Wednesday, May 28, 2008

Six Weeks of Curtis

So, little Curtis has been with us for almost six weeks now. We like him pretty good and intend to keep him. (I have a friend who adopted a kid a few months ago. I was a little surprised to hear that you basically have a one year guarantee when you adopt. If it doesn't work, you can just give 'em back.)

In some ways, newborn #2 seems easier than the first one. But it's likely just a change in perspective. We had a tough go with Paige from the beginning. She had acid reflux and would cry and cry. We spent many hours bouncing her and trying to hold her just right so she'd be happy. Curtis is pretty good for the most part, though he still isn't a very good night sleeper. And he barfs a lot.

Curtis probably seems a lot easier to deal with because we are so busy trying to handle Paige. It's nice to have a kid who just lies there and never cries, "No! Bye, bye change diaper" or "Bye, bye, wear Paigey's shoes."

But adding a second kid makes everything harder. Traci and I are back in the stage where going to the grocery store, getting in the shower, or cleaning the house seems like an insurmountable task. Much planning is required for anything.

Paige is doing pretty good with Curtis, or Cur-TIS, as she calls him. She has to climb all the way over him in order to regularly "kiss his head, kiss his head." She likes to hold him. But when she's done, she just pushes him over.

Traci is getting very little sleep. But she likes the kid, too.

Tuesday, May 27, 2008

Death Cab for Cutie @ Thanksgiving Point

Death Cab for Cutie
w/ Tegan and Sara
May 26, 2008
Thanksgiving Point

Worst. Venue. Ever. It was bad enough that Memorial Day was a rainy mess. But it was made infinitely worse when the Death Cab for Cutie show was supposed to start at 5:00 p.m. and the Thanksgiving Point crew kept the crowd standing in line outside until 7:30 p.m. (Then, as the doors finally opened, they announced that all cars parked on the frontage road—about 200 or so—would be towed if they weren’t moved.)

Starting two-and-a-half hours late and facing a 10:00 p.m. music curfew made the event feel incredibly disjointed. Identical twin duo Tegan and Sara seemed out of sync as they tried to rush through an abbreviated opening set and Rogue Wave was dropped from the bill entirely. Death Cab didn’t fare much better, though their troubles were of their own making.

Just kicking off the promotion of their newest album “Narrow Stairs,” Ben Gibbard and the boys are understandably excited about playing the material. The problem is that the new material just isn’t that good. I was hoping that the new songs, which are much less produced than their immediate predecessors, would sound better live. No such luck. Though current single “I Will Possess Your Heart” was passionate, the rest of the “Narrow Stairs” material fell flat.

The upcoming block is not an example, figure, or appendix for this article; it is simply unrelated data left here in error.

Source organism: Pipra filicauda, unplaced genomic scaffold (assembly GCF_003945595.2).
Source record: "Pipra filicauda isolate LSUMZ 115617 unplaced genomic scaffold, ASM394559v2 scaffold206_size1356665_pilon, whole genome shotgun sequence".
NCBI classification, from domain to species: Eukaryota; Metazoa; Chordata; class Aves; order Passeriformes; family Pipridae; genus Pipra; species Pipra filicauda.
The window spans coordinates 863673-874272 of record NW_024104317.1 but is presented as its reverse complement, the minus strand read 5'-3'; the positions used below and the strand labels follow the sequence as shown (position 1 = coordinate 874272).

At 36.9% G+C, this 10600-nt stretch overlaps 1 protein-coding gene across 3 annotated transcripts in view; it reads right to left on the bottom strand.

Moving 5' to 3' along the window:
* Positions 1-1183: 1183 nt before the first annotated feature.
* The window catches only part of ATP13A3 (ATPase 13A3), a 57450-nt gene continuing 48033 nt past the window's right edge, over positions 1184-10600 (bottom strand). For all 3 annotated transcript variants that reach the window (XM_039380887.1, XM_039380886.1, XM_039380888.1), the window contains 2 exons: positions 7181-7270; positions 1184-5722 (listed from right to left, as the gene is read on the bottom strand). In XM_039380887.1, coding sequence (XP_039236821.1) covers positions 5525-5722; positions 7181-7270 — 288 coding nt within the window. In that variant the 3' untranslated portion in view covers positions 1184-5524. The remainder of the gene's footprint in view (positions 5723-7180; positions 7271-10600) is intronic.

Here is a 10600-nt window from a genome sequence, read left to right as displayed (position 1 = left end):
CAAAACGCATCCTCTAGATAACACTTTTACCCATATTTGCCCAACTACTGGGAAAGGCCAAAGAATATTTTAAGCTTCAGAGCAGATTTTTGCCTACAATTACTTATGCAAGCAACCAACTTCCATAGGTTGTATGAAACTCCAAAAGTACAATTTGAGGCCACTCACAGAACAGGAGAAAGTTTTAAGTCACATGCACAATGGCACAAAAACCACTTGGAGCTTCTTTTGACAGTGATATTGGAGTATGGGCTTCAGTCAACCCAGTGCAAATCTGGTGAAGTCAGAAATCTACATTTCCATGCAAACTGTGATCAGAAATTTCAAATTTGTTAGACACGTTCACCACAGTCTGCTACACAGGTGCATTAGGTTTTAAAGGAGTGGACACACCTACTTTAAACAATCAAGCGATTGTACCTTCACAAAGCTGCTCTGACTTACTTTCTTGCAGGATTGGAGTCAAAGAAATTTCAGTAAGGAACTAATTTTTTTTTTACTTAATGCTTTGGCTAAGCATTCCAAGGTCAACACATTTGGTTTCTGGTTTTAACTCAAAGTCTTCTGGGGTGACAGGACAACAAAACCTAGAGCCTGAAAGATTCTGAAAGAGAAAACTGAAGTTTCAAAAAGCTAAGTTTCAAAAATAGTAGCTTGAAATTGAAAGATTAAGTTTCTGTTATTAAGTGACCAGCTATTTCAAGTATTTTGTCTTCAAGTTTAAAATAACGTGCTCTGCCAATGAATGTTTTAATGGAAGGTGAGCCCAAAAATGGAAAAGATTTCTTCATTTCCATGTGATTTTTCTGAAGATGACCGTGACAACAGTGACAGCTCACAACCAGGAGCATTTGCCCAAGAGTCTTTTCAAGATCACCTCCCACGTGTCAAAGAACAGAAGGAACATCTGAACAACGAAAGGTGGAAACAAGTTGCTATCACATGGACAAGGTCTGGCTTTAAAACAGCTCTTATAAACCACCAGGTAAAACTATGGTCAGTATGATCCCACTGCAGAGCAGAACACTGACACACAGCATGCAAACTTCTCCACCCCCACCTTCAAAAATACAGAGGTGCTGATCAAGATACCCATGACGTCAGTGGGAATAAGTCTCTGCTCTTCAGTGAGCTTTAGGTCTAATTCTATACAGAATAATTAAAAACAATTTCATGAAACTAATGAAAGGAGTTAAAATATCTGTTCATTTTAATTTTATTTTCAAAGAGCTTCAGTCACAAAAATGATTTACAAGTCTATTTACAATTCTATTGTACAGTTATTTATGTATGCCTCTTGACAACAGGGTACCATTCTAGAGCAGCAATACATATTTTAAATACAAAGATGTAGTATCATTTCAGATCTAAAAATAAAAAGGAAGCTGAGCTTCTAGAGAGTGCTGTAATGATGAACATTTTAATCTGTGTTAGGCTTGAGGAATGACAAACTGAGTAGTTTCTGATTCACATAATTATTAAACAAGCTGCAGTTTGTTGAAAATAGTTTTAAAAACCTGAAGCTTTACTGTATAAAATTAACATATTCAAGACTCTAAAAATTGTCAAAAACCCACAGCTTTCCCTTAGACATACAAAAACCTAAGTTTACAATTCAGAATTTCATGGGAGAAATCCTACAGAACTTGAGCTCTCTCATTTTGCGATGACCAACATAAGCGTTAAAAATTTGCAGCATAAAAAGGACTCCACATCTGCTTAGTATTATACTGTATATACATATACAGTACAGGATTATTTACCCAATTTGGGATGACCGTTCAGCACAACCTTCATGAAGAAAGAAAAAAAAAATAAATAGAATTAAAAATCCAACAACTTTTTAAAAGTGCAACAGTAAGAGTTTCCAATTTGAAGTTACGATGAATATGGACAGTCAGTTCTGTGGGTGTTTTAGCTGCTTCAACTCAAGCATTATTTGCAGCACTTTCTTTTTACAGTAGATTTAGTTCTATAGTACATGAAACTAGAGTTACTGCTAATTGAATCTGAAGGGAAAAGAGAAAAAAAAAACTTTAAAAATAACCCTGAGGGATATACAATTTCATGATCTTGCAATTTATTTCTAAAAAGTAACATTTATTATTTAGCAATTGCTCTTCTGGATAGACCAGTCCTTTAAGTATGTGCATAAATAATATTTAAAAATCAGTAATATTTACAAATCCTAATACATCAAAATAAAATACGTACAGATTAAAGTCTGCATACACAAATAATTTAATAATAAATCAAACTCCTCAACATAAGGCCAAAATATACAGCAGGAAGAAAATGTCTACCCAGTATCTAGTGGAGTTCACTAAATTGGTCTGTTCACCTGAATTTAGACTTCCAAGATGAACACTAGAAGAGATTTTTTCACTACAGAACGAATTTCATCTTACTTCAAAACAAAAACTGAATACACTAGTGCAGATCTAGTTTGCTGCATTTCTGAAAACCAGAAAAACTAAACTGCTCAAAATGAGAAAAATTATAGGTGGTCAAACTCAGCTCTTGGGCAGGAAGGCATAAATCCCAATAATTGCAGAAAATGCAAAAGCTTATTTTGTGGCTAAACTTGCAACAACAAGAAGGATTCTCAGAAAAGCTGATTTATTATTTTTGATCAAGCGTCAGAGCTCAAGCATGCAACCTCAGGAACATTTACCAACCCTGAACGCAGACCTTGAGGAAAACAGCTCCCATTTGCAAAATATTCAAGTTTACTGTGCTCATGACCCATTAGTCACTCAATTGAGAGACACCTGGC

The band continued through the set, alternating between not-yet-familiar new material and obscure older songs. Occassionally, they’d throw the crowd a bone with a song or two from their best albums, “Transatlanticism” and “Plans.”

Accompanied only by his acoustic guitar, Gibbard sounded amazing on “I Will Follow You Into the Dark.” On “Soul Meets Body,” however, his thin tenor didn’t have enough power to do the song justice. It may have been the 40 degree air, but both he and guitarist Chris Walla struggled with the high notes all night long.

For all of the disappointments of the evening, Death Cab was not about to let the crowd go home unhappy. The encore featured “Title and Registration” and a shout out to the band’s early days of playing at Kilby Court. They closed the night with the phenomenal “Transatlanticism,” climaxing with Gibbard’s plea to “Come on, come on” reverberating through the Utah County night sky. All ill feelings were immediately washed away.

Tuesday, May 20, 2008

word association

Though she never wants to listen to us, it's obvious Paige at least hears the things we say. Now when we change her diaper she immediately says, "Whoa, big poops!" regardless of the contents.

Diapers have become very intriguing to her and she's very interested in what's going on with Curtis' diaper. Yesterday I was just about done changing him when he squirted all over me. Paige watched the whole thing in quiet amazement. After I had gotten him all cleaned up and in a new diaper, Paige declared, "All gone, water poops!" Apparently, we have never taught about urine. But she knows about water and she knows about poops. Water poops. Makes sense to me.

On a linguistic note, I also like that Paige calls motorcycles "motor bicycles" and refers to her belly button as her "tummy button." I loved when I said goodbye to her this morning she replied, "Fax me."

Reviews: Local H, Say Hi, Ting Tings

Local H
12 Angry Months

Local H’s seventh studio release is supposed to document the myriad of emotions experienced after the bitter end of a long relationship. But it turns out frontman Scott Lucas really only feels one thing--anger. “So, baby could you do me a favor?” he rants on the opening track, “Fall off the earth and I'll see you later.”